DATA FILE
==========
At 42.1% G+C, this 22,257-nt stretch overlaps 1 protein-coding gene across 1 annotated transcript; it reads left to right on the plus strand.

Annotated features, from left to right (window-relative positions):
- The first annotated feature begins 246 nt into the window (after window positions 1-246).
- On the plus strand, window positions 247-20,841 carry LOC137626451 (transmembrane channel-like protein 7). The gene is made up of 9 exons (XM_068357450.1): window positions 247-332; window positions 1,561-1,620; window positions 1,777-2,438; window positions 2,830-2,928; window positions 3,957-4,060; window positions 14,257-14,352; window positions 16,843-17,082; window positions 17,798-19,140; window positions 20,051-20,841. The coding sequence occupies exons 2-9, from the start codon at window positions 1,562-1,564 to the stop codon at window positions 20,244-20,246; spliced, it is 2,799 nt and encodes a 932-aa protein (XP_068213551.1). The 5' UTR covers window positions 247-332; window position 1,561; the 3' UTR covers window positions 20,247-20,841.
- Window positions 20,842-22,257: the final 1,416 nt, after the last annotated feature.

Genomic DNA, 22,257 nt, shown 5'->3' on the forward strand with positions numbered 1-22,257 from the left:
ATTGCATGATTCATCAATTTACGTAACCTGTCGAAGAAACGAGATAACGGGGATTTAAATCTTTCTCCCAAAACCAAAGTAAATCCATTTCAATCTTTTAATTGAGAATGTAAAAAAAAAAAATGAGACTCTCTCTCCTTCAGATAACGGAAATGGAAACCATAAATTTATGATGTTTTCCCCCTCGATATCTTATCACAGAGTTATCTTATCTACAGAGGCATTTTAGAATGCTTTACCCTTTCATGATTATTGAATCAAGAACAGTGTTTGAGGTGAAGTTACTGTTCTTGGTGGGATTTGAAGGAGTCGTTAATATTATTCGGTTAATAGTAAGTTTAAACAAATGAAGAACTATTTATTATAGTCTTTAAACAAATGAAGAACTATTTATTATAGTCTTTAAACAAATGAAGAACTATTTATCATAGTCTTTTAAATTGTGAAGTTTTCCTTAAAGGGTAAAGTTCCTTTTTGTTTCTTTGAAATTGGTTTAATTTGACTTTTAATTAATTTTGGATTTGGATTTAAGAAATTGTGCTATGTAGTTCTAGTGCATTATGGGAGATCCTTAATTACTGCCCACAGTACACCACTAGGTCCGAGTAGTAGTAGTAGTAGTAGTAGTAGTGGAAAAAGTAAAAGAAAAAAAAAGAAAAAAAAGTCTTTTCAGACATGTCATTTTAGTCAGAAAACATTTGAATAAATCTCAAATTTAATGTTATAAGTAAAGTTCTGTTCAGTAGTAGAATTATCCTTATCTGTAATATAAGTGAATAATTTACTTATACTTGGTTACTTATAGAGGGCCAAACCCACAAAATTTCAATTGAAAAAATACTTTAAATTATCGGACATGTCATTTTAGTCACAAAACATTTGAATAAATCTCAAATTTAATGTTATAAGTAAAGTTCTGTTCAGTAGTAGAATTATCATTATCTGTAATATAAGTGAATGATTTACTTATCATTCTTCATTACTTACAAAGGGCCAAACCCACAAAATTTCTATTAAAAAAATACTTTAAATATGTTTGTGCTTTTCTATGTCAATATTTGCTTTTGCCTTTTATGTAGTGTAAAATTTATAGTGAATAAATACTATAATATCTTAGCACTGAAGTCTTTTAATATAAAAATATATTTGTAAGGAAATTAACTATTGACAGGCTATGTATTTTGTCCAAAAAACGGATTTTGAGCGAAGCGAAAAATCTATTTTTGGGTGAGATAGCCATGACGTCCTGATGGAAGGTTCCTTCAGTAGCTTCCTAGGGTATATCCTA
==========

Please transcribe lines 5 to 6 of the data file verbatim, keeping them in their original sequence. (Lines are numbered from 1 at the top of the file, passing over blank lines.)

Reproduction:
- Window positions 20,842-22,257: the final 1,416 nt, after the last annotated feature.

Genomic DNA, 22,257 nt, shown 5'->3' on the forward strand with positions numbered 1-22,257 from the left: